National parks 5-0, the Sesquipedalian spark of the Right, jailbirds, more

Dems work to keep subsidies for agribusiness

The negotiators agreed Tuesday to find $10 billion in extra money in a last-ditch effort to save the farm bill, once seen as an opportunity to reform commodity programs and divert scarce funds to conservation, nutrition, organic research and California fruit and vegetable growers who are locked out of the Depression-era programs. The money is needed to appease these interests while still maintaining the commodity subsidies. Yet in proposals so far, those areas get trimmed to keep the subsidies flowing.

The subsidies demanded by the farm lobby would help big corn, wheat and soybean growers in areas where income is shattering records, credit is flowing and real estate values soaring.

Police Force Improvements Promised

That report said the Park Police were understaffed, poorly trained and badly equipped, leaving such icons as the Washington Monument and Statue of Liberty at risk.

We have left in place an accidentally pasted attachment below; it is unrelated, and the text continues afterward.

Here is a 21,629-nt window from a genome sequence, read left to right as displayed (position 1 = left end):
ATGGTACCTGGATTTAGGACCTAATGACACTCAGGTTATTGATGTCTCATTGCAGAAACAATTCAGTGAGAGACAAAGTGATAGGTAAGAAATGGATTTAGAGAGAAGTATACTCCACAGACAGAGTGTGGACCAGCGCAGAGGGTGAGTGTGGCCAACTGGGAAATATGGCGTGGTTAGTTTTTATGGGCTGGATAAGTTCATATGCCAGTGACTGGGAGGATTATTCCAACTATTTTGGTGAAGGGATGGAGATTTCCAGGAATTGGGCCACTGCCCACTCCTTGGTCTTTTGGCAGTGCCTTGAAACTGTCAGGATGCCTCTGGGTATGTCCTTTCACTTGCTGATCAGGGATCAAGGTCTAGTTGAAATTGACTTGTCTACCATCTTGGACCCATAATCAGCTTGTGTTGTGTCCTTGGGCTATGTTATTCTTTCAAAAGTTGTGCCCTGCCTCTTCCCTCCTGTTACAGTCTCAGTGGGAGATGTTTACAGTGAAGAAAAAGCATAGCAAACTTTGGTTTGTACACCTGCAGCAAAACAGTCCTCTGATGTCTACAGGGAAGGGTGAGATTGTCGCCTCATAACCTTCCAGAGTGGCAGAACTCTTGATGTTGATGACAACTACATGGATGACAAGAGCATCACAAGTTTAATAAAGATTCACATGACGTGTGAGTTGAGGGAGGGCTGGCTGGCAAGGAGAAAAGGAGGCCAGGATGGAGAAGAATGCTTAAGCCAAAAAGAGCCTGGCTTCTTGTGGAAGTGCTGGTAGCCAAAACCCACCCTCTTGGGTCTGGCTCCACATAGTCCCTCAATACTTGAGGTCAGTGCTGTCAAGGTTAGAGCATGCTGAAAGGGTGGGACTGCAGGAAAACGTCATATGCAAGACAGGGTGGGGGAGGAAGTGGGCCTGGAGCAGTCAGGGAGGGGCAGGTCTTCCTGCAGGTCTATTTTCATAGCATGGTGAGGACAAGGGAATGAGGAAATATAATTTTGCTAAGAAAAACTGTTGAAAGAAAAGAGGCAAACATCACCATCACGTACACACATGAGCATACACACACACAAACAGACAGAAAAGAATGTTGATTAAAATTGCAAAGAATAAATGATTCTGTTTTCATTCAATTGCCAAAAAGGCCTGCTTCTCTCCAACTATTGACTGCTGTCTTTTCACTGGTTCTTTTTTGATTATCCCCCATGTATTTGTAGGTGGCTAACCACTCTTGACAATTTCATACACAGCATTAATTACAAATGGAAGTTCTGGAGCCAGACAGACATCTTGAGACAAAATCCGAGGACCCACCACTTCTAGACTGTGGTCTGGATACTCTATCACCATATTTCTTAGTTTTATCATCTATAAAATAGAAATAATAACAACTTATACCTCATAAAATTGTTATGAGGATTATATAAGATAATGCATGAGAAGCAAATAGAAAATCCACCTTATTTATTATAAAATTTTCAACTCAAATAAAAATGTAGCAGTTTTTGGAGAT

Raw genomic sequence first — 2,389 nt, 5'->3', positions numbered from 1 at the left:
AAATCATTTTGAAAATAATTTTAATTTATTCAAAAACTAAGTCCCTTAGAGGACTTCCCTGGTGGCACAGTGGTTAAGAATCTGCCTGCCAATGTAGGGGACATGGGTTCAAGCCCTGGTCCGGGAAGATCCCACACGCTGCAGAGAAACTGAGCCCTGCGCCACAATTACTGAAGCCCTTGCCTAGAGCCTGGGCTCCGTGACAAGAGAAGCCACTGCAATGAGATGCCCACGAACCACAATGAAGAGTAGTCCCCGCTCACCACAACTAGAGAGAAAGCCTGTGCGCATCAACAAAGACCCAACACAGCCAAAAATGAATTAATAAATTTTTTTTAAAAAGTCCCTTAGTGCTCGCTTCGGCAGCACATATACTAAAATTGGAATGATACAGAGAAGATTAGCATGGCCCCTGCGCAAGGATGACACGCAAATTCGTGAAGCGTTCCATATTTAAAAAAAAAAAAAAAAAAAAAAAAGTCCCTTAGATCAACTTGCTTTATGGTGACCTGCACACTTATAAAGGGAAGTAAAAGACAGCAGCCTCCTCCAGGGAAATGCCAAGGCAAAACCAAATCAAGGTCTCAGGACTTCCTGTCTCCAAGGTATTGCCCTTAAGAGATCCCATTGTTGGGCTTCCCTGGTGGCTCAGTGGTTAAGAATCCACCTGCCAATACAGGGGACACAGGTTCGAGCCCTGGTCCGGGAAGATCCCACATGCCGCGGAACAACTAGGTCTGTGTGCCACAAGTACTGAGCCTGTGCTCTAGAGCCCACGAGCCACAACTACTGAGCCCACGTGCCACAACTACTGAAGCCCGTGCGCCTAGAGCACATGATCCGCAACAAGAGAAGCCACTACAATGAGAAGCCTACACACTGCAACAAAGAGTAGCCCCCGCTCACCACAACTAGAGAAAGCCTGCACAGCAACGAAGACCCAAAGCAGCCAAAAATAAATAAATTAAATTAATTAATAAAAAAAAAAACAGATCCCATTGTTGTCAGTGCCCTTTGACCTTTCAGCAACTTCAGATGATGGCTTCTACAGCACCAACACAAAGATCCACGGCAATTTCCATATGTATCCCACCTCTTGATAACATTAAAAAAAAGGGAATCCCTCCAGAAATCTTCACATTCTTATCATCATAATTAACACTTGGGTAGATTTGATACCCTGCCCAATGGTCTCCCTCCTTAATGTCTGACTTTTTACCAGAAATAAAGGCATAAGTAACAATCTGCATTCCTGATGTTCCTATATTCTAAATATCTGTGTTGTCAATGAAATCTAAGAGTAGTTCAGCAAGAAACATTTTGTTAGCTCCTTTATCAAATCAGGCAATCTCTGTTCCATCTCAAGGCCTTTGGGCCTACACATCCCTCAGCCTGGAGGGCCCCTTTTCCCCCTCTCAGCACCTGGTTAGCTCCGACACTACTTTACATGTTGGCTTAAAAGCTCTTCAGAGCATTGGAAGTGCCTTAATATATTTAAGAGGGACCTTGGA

Appearing at a budget hearing, Bomar promised an “action plan” to improve leadership, officer safety and financial transparency at the police agency, which is part of the Park Service.

William F. Buckley, Jr., 82, Dies; Sesquipedalian Spark of Right

Mr. Buckley’s greatest achievement was making conservatism — not just electoral Republicanism, but conservatism as a system of ideas — respectable in liberal postwar America. He mobilized the young enthusiasts who helped nominate Mr. Goldwater in 1964 and saw his dreams fulfilled when Mr. Reagan and the Bushes captured the Oval Office.

President Bush said Wednesday that Mr. Buckley “brought conservative thought into the political mainstream, and helped lay the intellectual foundation for America’s victory in the Cold War.”

To Mr. Buckley’s enormous delight, Arthur M. Schlesinger Jr., the historian, termed him “the scourge of liberalism.”

New study says SXSW worth $95 million to Austin

SXSW is targeting both an affluent demographic and people with expense accounts,” Rees said. “You may have a band sleeping eight to a room, but you may have an executive spending 20 times the amount over the course of the festival that that band is spending,” he said.

1 in 100 Americans Are Behind Bars, Study Says

Incarceration rates are even higher for some groups. One in 36 Hispanic adults is behind bars, based on Justice Department figures for 2006. One in 15 black adults is, too, as is one in nine black men between the ages of 20 and 34.

The report, from the Pew Center on the States, also found that only one in 355 white women between the ages of 35 and 39 is behind bars, but that one in 100 black women is.

Tags: prisonsaustinfestivals